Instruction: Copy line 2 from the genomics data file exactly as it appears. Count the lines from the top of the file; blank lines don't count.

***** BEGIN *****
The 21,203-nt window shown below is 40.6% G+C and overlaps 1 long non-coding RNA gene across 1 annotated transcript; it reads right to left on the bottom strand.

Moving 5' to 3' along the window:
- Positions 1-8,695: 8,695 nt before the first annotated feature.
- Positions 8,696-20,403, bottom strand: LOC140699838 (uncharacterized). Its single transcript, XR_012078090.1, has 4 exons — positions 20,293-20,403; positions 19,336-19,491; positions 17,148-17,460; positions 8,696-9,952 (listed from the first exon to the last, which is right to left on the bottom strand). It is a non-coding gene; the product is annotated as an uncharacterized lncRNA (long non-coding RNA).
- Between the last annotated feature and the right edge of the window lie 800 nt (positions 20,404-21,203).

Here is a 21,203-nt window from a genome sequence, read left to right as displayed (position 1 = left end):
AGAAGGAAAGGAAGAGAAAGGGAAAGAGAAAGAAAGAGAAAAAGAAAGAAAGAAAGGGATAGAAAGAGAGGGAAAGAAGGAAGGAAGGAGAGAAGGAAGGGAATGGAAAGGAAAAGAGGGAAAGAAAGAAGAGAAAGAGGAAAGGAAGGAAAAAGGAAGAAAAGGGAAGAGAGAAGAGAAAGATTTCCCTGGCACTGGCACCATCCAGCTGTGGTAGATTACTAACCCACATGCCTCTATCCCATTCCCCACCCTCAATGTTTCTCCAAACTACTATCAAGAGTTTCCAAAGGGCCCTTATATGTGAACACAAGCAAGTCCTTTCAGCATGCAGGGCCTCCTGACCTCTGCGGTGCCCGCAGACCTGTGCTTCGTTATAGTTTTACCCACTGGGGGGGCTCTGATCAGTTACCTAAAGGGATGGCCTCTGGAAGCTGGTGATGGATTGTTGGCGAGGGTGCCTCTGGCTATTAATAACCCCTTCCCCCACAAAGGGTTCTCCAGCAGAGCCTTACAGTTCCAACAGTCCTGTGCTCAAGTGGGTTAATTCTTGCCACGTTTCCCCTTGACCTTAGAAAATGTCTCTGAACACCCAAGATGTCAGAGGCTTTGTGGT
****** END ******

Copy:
Moving 5' to 3' along the window: